Occupy Wall Street has planned a march tomorrow from Zuccotti Park to the US Court House Building at Foley Square, specifically in protest of the looming foreclosure fraud settlement between state and federal regulators and big banks. The goal of the march is to “expose the looming cash-for-immunity deal,” where banks are poised to get a broad release from prosecution in exchange for a pittance sum for troubled borrowers, a loan modification promise on which the banks historically have not followed through.
This is from the press release:
President Obama is on the brink of cutting a backroom deal that would give bankers broad immunity for illegally throwing tens of thousands of Americans out of their homes. The Administration is pressuring state attorneys general to abandon an ongoing investigation into the massive “robo-signing” fraud, in exchange for a relatively small payoff by the banks.
Numerous investigations by state and federal authorities have demonstrated that banks used illegal procedures to make tens of thousands of foreclosures over the past decade. Rushing to a settlement before the full extent of the fraud is known would be a grave injustice to those who were illegally foreclosed upon and those still struggling to stay in their homes.
“This is a clear, moral issue that cuts to the core of why we occupy,” said Max Berger, an Occupy Wall Street participant helping to plan the event. “Instead of throwing corrupt bankers in jail, the administration is pushing to give them a get-out-of jail-free card.”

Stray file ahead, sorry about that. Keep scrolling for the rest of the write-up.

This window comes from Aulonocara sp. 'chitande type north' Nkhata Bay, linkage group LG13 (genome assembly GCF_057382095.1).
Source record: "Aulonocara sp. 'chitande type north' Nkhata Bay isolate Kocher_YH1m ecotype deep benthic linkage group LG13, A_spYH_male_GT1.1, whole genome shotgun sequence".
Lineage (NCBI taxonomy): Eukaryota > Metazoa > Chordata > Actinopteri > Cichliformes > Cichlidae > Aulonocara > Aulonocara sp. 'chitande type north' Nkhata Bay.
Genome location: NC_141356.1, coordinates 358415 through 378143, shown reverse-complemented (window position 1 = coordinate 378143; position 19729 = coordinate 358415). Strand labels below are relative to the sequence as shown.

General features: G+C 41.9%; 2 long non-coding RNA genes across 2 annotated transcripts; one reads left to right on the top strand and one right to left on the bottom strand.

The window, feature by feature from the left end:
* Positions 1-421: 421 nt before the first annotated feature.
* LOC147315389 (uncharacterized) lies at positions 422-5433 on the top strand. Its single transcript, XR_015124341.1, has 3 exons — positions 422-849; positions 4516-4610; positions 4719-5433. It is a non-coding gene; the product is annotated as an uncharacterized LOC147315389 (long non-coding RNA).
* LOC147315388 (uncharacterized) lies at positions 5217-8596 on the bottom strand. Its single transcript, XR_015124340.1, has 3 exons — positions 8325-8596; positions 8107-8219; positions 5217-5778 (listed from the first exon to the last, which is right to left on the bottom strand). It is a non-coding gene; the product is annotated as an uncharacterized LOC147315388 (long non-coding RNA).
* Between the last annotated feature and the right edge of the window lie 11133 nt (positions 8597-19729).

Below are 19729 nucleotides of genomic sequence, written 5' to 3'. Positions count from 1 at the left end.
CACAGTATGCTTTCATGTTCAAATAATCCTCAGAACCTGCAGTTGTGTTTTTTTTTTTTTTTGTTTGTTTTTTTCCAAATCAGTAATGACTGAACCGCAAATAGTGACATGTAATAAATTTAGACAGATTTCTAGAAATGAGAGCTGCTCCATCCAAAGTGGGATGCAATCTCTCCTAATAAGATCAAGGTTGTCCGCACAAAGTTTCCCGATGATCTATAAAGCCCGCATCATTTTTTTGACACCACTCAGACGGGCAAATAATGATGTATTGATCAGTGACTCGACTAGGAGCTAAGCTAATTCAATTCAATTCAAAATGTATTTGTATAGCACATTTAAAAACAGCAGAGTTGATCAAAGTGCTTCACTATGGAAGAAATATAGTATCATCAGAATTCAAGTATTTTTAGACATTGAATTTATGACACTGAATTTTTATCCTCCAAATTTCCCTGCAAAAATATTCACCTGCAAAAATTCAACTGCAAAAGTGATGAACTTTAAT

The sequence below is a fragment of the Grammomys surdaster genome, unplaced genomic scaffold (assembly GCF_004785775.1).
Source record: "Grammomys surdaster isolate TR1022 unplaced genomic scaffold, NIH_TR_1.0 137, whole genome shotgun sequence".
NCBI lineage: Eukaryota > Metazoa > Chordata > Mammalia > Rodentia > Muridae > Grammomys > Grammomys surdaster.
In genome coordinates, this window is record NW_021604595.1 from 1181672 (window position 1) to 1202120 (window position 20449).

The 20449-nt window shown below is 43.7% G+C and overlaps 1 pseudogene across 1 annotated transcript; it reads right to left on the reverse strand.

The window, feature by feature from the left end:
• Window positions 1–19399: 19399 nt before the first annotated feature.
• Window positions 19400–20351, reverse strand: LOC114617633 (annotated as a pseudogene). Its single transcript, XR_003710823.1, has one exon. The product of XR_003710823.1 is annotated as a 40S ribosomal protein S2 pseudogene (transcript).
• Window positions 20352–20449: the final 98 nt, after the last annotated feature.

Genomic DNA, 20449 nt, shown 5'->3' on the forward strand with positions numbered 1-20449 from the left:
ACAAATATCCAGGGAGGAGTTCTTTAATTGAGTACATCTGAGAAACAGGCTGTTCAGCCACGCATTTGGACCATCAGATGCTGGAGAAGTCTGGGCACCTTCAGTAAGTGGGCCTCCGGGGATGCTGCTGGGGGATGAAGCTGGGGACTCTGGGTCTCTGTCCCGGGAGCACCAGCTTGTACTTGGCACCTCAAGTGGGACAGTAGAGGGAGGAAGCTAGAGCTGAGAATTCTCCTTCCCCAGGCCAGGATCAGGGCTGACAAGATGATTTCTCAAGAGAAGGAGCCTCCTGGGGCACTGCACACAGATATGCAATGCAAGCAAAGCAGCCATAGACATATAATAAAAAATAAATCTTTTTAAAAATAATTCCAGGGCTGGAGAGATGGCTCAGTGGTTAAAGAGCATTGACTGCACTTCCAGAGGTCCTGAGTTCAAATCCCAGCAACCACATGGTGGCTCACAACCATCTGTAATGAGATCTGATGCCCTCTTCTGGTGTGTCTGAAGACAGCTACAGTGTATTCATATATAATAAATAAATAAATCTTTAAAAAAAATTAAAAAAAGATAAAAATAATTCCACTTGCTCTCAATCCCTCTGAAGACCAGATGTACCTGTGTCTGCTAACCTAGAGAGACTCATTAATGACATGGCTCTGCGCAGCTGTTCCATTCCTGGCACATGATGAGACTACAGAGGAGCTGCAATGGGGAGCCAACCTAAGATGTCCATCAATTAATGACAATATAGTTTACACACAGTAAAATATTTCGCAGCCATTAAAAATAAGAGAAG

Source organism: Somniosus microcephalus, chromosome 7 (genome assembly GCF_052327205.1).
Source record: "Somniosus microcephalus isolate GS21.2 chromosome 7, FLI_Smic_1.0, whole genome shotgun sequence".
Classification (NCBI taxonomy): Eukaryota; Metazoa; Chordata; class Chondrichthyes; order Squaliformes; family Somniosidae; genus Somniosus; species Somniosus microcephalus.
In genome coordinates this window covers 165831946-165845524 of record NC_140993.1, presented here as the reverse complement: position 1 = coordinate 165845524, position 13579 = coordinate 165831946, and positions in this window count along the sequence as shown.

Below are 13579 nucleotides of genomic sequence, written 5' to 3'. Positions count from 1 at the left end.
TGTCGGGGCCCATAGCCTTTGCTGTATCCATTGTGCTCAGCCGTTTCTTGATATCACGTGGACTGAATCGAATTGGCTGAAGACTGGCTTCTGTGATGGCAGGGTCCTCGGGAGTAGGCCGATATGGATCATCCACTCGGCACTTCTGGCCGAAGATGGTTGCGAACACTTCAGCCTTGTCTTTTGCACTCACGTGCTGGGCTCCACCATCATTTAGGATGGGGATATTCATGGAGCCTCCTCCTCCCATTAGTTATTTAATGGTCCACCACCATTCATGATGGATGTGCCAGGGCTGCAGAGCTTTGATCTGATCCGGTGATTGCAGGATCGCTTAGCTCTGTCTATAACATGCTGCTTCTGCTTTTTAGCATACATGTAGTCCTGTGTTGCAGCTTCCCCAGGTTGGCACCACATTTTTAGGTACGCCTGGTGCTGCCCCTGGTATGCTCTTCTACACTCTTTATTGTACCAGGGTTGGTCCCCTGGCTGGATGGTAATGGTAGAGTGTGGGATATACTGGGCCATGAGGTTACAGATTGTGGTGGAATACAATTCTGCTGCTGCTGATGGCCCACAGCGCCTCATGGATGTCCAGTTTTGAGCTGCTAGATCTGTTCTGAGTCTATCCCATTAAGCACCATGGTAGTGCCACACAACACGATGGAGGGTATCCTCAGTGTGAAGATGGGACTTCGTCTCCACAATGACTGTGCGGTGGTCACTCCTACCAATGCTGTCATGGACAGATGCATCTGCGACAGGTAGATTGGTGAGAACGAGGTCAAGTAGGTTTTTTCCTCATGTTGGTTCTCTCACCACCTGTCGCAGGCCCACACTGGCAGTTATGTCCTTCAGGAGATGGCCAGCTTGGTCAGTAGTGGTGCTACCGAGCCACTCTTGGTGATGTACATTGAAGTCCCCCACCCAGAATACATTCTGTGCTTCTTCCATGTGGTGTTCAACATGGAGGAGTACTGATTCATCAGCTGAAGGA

It’s actually worse than all this. As Yves Smith thoroughly documents today, the banks continue to robo-sign. We’ve known this since the results of two media investigations back in July. Immunity in this case is immunity for ongoing crimes. We also know that the banks are still robo-signing because, in Nevada, where the statute has been changed to criminalize the practice, no banks are foreclosing anymore. [cont’d.]
The Nevada attorney general, Catherine Cortez Masto, was instumental in getting legislation passed that makes it a crime (a felony) to fine improper paperwork with the courts, subject to 10 years in jail and fines of $10,000 per violation. Note that this legislation did not change the legal requirement for foreclosure; it simply criminalized failure to comply.
What happened when the law became effective? Foreclosures stopped. In other words, no one who had been filing foreclosures was confident that their procedures complied with the law. Moreover, Masto says in this segment today on Dylan Ratigan, “There’s no doubt that there’s robosigning occurring.”
There’s a possibility that the law will change in New Jerey to affirm that only the “established holder” of a mortgage – the party identified in records at the county recording office – has the right to foreclose on the property. Foreclosures will stop in New Jersey then, too. Yves adds that in New York, where attorneys have to certify that they have verified the accuracy of the documents they submit to the court, foreclosures have also slowed to a trickle. Without robo-signing or fabricating documents, the banks simply can’t foreclose.
Occupy Wall Street is right to highlight this, especially when a settlement between most states and the banks could come any day now. As OWS says, “President Obama and the attorneys general have a choice: do they stand with Wall Street, or do they stand with the 99%?” There is no greater example of this circumstance than foreclosure fraud.